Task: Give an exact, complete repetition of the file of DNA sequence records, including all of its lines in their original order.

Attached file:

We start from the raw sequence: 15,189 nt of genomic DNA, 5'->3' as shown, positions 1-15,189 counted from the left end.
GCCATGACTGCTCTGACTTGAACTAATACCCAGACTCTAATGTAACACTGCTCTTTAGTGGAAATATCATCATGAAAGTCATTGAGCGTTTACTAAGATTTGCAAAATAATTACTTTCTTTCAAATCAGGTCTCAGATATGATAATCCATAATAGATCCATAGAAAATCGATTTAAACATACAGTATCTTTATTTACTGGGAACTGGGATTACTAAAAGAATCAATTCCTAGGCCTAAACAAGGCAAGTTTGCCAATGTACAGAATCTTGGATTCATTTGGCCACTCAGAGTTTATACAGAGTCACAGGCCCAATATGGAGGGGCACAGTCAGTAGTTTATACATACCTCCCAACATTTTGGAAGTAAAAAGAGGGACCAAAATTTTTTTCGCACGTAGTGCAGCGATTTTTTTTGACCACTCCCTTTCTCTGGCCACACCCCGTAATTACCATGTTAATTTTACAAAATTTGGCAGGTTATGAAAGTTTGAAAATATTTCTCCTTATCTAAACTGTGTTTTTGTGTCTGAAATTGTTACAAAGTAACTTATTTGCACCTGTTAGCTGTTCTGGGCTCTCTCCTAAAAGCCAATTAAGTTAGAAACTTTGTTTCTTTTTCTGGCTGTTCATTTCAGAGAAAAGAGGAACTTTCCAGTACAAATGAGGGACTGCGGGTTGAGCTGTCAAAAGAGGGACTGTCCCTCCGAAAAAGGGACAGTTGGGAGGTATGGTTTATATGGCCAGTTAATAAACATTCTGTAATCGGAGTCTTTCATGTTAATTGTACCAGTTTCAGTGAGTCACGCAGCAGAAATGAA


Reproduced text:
We start from the raw sequence: 15,189 nt of genomic DNA, 5'->3' as shown, positions 1-15,189 counted from the left end.
GCCATGACTGCTCTGACTTGAACTAATACCCAGACTCTAATGTAACACTGCTCTTTAGTGGAAATATCATCATGAAAGTCATTGAGCGTTTACTAAGATTTGCAAAATAATTACTTTCTTTCAAATCAGGTCTCAGATATGATAATCCATAATAGATCCATAGAAAATCGATTTAAACATACAGTATCTTTATTTACTGGGAACTGGGATTACTAAAAGAATCAATTCCTAGGCCTAAACAAGGCAAGTTTGCCAATGTACAGAATCTTGGATTCATTTGGCCACTCAGAGTTTATACAGAGTCACAGGCCCAATATGGAGGGGCACAGTCAGTAGTTTATACATACCTCCCAACATTTTGGAAGTAAAAAGAGGGACCAAAATTTTTTTCGCACGTAGTGCAGCGATTTTTTTTGACCACTCCCTTTCTCTGGCCACACCCCGTAATTACCATGTTAATTTTACAAAATTTGGCAGGTTATGAAAGTTTGAAAATATTTCTCCTTATCTAAACTGTGTTTTTGTGTCTGAAATTGTTACAAAGTAACTTATTTGCACCTGTTAGCTGTTCTGGGCTCTCTCCTAAAAGCCAATTAAGTTAGAAACTTTGTTTCTTTTTCTGGCTGTTCATTTCAGAGAAAAGAGGAACTTTCCAGTACAAATGAGGGACTGCGGGTTGAGCTGTCAAAAGAGGGACTGTCCCTCCGAAAAAGGGACAGTTGGGAGGTATGGTTTATATGGCCAGTTAATAAACATTCTGTAATCGGAGTCTTTCATGTTAATTGTACCAGTTTCAGTGAGTCACGCAGCAGAAATGAA